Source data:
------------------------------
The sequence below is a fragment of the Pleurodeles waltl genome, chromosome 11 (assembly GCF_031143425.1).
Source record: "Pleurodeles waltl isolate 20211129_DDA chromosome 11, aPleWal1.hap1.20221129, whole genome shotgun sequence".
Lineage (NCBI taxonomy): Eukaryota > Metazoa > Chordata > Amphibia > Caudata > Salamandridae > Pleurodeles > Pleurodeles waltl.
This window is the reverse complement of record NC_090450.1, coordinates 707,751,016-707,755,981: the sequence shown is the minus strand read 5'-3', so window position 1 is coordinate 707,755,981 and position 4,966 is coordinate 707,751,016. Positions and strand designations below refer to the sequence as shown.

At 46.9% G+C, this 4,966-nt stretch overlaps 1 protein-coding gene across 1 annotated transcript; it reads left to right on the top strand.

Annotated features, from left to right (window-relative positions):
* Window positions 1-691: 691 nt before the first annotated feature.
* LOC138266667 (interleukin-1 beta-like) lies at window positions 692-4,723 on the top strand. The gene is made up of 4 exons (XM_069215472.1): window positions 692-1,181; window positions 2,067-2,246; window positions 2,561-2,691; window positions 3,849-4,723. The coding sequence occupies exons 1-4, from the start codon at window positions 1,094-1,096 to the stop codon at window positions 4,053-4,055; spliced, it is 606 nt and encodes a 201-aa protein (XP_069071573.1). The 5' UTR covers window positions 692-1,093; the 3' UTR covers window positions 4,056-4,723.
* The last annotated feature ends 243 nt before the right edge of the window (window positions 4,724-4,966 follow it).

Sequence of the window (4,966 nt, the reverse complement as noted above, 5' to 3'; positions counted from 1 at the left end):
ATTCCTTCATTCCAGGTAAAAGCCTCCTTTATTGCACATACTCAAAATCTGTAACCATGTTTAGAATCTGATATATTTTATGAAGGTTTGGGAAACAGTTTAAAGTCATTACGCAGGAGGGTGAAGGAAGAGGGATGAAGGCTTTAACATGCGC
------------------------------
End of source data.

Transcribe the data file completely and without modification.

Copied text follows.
The sequence below is a fragment of the Pleurodeles waltl genome, chromosome 11 (assembly GCF_031143425.1).
Source record: "Pleurodeles waltl isolate 20211129_DDA chromosome 11, aPleWal1.hap1.20221129, whole genome shotgun sequence".
Lineage (NCBI taxonomy): Eukaryota > Metazoa > Chordata > Amphibia > Caudata > Salamandridae > Pleurodeles > Pleurodeles waltl.
This window is the reverse complement of record NC_090450.1, coordinates 707,751,016-707,755,981: the sequence shown is the minus strand read 5'-3', so window position 1 is coordinate 707,755,981 and position 4,966 is coordinate 707,751,016. Positions and strand designations below refer to the sequence as shown.

At 46.9% G+C, this 4,966-nt stretch overlaps 1 protein-coding gene across 1 annotated transcript; it reads left to right on the top strand.

Annotated features, from left to right (window-relative positions):
* Window positions 1-691: 691 nt before the first annotated feature.
* LOC138266667 (interleukin-1 beta-like) lies at window positions 692-4,723 on the top strand. The gene is made up of 4 exons (XM_069215472.1): window positions 692-1,181; window positions 2,067-2,246; window positions 2,561-2,691; window positions 3,849-4,723. The coding sequence occupies exons 1-4, from the start codon at window positions 1,094-1,096 to the stop codon at window positions 4,053-4,055; spliced, it is 606 nt and encodes a 201-aa protein (XP_069071573.1). The 5' UTR covers window positions 692-1,093; the 3' UTR covers window positions 4,056-4,723.
* The last annotated feature ends 243 nt before the right edge of the window (window positions 4,724-4,966 follow it).

Sequence of the window (4,966 nt, the reverse complement as noted above, 5' to 3'; positions counted from 1 at the left end):
ATTCCTTCATTCCAGGTAAAAGCCTCCTTTATTGCACATACTCAAAATCTGTAACCATGTTTAGAATCTGATATATTTTATGAAGGTTTGGGAAACAGTTTAAAGTCATTACGCAGGAGGGTGAAGGAAGAGGGATGAAGGCTTTAACATGCGC